Last year in Berlin, Kenyan long-distance runner Eliud Kipchoge broke the world marathon record in 02:01:09 and beat his previous record by 30 seconds. His success made him a legend not only in Kenya but across the world. It provides a useful lesson for all involved in the fight against climate change. Kipzo’s success strategy is rooted in the science of running (as well as 120 miles of hard work every week), and our own approach to the climate crisis must include the same level of commitment and focus.
As temperatures continue to rise and emissions rise, the planet continues to set new (dangerous) records. But with determination and follow-through, we – together with our institutional partners and other governments – can start running faster to move on from the climate crisis. Success depends on observing the latest scientific advances and mobilizing the joint and widespread effort of governments and citizens.
In March, the world’s leading climatologists and governments endorsed the Intergovernmental Panel on Climate Change’s latest summary report. Again, the IPCC’s message was clear: humans have changed the planet forever, and global warming is already killing people, destroying nature, and impoverishing the world.
Although African countries have contributed least to the problem, they bear the brunt of the damage. According to the International Energy Agency (IEA), Africa accounts for less than 3% of global energy-related carbon dioxide emissions, and 600 million Africans still lack access to electricity.
Climate change is a common problem that must be addressed by the global community working together, particularly given the disproportionate burden on the least accountable. During a recent visit to Kenya, German Chancellor Olaf Scholz and I held talks on how to tackle the climate crisis. Under the Germany-Kenya Partnership for Climate and Development, our two countries are committed to deepening their cooperation in climate-resilient development and renewable energy, including supporting green hydrogen production and agriculture.
Today, we are a long way from limiting global warming to 1.5°C or 2°C, according to the Paris Climate Agreement. The climate crisis will not go away by itself. Instead, it must ensure that global greenhouse gas (GHG) emissions peak before 2025 and then decline by at least 43% by 2030.
This is the year that will lead to this change. The November-December UN Climate Change Conference (COP28) offers an opportunity to accelerate the energy transition, boost renewable energy development and phase out all fossil fuels, starting with coal.
Kenya is well on its way to achieving these goals. We already generate 92% of our electricity from clean sources and we are committed to achieving a 100% clean electricity grid by 2030. Likewise, 46% of Germany’s electricity will be renewable by 2022 and the government has pledged to increase this figure to 80%. 2030. Importantly, these commitments not only ensure clean energy and a safe environment; They will create jobs, attract investment and make our economies more secure and resilient in the face of volatile oil and gas prices.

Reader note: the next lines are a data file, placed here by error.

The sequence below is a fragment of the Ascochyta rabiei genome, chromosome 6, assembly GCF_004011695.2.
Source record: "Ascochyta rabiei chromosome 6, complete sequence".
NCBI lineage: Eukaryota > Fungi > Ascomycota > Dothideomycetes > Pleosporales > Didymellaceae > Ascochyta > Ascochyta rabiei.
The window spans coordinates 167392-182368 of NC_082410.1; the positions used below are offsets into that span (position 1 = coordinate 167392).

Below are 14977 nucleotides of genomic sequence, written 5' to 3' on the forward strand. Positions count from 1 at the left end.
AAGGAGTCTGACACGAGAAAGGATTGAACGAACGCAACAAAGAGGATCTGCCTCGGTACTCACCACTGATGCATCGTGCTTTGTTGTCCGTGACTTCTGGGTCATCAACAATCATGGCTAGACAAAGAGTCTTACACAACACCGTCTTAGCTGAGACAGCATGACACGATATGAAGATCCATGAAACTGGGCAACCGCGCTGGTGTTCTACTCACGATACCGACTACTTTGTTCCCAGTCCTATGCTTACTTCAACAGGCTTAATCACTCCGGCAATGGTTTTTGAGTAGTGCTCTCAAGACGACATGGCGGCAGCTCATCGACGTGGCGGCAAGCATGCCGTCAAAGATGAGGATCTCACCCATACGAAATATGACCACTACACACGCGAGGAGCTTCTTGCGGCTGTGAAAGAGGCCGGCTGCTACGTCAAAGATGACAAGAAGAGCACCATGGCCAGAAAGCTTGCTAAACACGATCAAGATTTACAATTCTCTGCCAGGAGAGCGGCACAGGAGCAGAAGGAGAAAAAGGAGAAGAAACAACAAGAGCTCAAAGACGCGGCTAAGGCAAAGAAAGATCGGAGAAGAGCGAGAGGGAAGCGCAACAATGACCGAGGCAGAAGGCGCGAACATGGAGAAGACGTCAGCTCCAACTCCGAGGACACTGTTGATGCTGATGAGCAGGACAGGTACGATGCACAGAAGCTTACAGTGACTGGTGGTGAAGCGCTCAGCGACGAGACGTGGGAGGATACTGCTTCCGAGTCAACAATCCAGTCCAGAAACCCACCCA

But it is important that we run this race as a team. According to the IEA, the global ratio of investment in clean energy to investment in dirty energy should increase sixfold (from 1.5 to 9:1) by 2030.
Through a strong partnership between Africa, Europe and the rest of the international community, Kenya, with its abundant resources, can make a significant contribution to decarbonisation and the global transition to a net zero economy. We need to unlock climate finance and investment so we can unlock our potential for green economic growth. But to do so, we need to fix the current international financial system, which has proven inadequate to deal fairly with multiple global crises, from the Covid-19 pandemic and the climate emergency to excessive indebtedness in the global South.
A summit on a new global financial agreement in Paris next month offers Europe an opportunity to drum up support for reform of the international financial system. The international community must recognize our ability to help solve global problems and take action to ensure win-win outcomes. This means providing access to timely, affordable, adequate and sustainable finance.
As we reduce emissions, we must prepare our people and our housing, agricultural and food systems for rising temperatures and extreme weather events. Meeting the 2021 COP26 commitment to double global funding for climate change by 2025 is critical to protecting people and nature. The latest IPCC report is clear: climate change and inadequate adaptation and mitigation efforts are reversing development gains and undermining economic stability.
But we must remember that there are limits to adaptation and that climate change is already threatening the lives of millions of people. As the IPCC shows, reducing GHG emissions by 43% over this decade and keeping global warming to 1.5°C or less is the best chance of keeping the problem manageable. Kenya’s climate summit in September will provide an important opportunity to demonstrate the continent’s commitment, capacity and opportunities to address the climate crisis. All governments should commit to phasing out the use of fossil fuels. Reforms are needed to make our financial institutions and systems fit for purpose. And we must take climate action seriously. In the words of Eliud Kipchoge, the key to success is “walking your talk”.
By William Ruto
President of Kenya